Since 2012, Ike Evans has been sharing the good work of the Hogg Foundation for Mental Health through multimedia storytelling. The creator and host of the foundation’s “Into the Fold: Issues in Mental Health” podcast, Evans is often found behind a microphone chatting with experts in various fields—from psychologists to city officials to college deans.
We turned the table on Evans (aka “Ike at the Mic”) to learn more about his love of storytelling, and how he is working to draw a more accurate picture of the state of mental health and wellness here in Texas and across the nation.
What message do you strive to drive home with your readers and listeners?
Everything I do is related to getting the word out—not only about the impact of our work in Texas, but the importance of mental health in general. I’ve really been working to drive the message home that mental health is a community-wide concern. Impacting mental health at the community level is something that requires the energy, the effort and the buy-in from all sectors of the community, not just mental health experts. We all have the ability to positively impact the mental health and wellbeing of our communities, and doing that in the most dramatic way will take a concerted effort.
What do you enjoy about being the voice of the “Into the Fold” podcast?
What’s fun about the podcast is that it gives me an opportunity to take a deeper dive into different issues that are related to mental health. It’s been a pretty wonderful experiment, and I continue to learn new things with each episode. Some of our notable guests have included Dr. Art Markman, UT psychology professor and cohost of the popular podcast “Two Guys on Your Head;” Dr. Luis Zayas, dean of the Steve Hicks School of Social Work; and Austin City Mayor Steve Adler. The show gives me the intellectual invigoration that I need to stay engaged and it’s also a content engine for our communications work.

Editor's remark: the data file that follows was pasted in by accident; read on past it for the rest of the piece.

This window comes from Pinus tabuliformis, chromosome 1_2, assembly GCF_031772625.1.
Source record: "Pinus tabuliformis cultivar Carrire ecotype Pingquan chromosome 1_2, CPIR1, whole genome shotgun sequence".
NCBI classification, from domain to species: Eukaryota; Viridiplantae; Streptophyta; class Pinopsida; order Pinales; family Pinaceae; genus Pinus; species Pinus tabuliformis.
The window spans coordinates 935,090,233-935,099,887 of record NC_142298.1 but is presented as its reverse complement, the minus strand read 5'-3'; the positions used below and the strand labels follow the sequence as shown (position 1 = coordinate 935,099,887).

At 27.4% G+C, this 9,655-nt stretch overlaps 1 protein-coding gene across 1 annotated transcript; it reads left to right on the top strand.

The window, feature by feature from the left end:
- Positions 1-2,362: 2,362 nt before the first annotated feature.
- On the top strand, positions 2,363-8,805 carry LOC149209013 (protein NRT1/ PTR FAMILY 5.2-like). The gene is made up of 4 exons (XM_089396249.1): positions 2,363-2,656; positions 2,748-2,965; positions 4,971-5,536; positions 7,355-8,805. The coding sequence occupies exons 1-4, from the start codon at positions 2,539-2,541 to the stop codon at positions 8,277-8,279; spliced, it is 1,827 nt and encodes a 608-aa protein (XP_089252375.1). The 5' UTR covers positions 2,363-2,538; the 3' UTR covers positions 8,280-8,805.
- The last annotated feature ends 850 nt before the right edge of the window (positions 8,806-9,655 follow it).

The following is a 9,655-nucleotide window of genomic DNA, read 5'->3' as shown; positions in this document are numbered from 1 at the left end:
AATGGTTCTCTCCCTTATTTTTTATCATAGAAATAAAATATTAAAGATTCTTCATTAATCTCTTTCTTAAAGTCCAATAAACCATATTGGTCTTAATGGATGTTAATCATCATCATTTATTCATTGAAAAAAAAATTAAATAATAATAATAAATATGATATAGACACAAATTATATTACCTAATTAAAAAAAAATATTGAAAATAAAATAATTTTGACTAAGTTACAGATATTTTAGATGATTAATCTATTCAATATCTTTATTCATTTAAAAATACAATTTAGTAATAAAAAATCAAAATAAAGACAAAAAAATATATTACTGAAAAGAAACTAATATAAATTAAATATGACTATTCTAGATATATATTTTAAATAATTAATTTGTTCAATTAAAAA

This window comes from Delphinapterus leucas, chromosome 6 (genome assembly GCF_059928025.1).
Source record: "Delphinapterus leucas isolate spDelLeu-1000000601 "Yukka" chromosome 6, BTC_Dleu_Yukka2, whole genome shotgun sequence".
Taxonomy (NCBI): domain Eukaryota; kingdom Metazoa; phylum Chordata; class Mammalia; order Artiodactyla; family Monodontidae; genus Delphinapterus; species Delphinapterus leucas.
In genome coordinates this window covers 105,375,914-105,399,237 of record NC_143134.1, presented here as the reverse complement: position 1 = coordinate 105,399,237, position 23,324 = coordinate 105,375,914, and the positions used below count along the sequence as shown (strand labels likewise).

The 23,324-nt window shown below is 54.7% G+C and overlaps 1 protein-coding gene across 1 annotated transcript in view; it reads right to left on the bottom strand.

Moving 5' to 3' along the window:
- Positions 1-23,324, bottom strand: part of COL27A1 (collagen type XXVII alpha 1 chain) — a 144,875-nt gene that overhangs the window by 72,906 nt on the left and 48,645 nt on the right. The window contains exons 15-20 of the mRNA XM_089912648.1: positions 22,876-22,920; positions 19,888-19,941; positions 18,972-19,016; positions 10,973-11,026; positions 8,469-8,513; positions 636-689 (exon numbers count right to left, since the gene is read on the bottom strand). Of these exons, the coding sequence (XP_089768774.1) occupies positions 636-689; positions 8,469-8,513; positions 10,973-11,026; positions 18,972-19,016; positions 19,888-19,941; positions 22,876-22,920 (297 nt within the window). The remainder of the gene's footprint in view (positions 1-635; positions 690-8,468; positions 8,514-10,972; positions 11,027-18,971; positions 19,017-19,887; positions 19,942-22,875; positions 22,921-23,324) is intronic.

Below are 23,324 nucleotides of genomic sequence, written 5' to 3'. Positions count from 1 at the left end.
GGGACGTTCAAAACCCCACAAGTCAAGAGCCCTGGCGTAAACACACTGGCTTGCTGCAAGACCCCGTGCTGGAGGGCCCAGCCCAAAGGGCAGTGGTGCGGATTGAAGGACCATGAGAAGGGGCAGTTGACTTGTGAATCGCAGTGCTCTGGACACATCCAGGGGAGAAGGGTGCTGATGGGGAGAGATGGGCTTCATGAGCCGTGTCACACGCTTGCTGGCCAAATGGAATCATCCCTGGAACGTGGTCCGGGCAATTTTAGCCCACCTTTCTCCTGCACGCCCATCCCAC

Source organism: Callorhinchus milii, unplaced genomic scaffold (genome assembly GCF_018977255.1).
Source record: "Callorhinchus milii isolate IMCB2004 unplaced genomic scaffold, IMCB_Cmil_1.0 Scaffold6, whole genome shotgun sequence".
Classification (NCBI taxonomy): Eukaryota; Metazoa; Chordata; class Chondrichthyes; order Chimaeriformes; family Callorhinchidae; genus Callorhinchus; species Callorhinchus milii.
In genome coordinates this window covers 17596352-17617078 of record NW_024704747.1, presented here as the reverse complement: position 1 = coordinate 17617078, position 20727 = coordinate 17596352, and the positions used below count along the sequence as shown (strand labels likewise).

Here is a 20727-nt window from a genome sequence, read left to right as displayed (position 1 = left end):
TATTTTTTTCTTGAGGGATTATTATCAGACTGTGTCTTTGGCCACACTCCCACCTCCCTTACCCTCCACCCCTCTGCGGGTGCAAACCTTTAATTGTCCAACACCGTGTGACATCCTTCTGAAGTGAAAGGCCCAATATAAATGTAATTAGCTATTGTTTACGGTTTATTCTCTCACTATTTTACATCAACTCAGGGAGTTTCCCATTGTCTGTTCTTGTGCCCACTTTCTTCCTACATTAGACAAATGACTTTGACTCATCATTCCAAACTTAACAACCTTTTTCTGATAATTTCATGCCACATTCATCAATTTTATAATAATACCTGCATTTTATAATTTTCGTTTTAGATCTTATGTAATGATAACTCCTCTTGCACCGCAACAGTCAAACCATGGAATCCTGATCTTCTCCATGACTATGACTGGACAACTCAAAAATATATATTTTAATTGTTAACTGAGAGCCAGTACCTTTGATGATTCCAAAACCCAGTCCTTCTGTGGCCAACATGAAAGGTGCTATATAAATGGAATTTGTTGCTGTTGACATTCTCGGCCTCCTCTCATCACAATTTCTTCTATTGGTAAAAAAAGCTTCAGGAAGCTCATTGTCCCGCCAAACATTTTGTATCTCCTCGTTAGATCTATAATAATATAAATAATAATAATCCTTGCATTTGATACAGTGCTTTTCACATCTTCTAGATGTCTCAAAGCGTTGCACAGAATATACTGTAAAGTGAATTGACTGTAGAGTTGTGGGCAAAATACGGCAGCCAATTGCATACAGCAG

What are some benefits of this mode of storytelling?
Podcasting can be a way to control your messages and to broaden people’s horizons. I also think that it is emblematic of how the Hogg Foundation is trying to change the conversation about mental health by going beyond the surface level problems and delving deeper into issues, such as the intersections of racial disparities and mental health. The podcasting format really does provide an ideal venue for airing out issues of that kind of complexity.
What drives your passion for elevating conversations about mental health?
If I could make any impact here, it would be to complexify people’s images of what mental health looks like—and who it affects. Thankfully, the field in general is getting beyond the stereotypical images, for example, the white affluent patient undergoing years of analysis. Having to undo some of those preconceptions is a big part of our work and my work. I look like mental health and mental health looks like me. I’ve had my own struggles, and it has become easier for someone of my particular background to talk about mental health because of the work that the Hogg Foundation has opened up for me.
I just want to give a little bit of that to our podcast listeners, to anyone who happens upon our website, and to people who subscribe to our e-newsletters. This is what mental health looks like. It looks like all of us—every one of us. And whatever recovery might look like varies from person to person.
What other projects would you like to take on the near or distant future?
I’d like to create a repository of Hogg-approved stock images. I would like more positive, non-clichéd images of mental health and wellbeing that the whole mental health field is free to use in all their branding and imagery. We’re currently at the mercy of Google and all the different sites that provide stock photography. I can’t say I’m satisfied with any single one that we’ve ever had to use, so what I really want to do is diversify and complexify what is about mental health that people’s eyes take in.
Is there anything else you would like to add?
Just one more thing! As a former journalist, I would like to do anything I can to school my peers on best practices and reporting on mental health. The media has gotten better, but just to give you an example, whenever there’s a mass shooting, so much of our energy is spent on dispelling ideas and misconceptions about mental illness that have already taken hold. If I could make any kind of a difference, it would be to spend more energy on the next-level conversation, rather than instilling the basics, when it comes to reporting and mental health.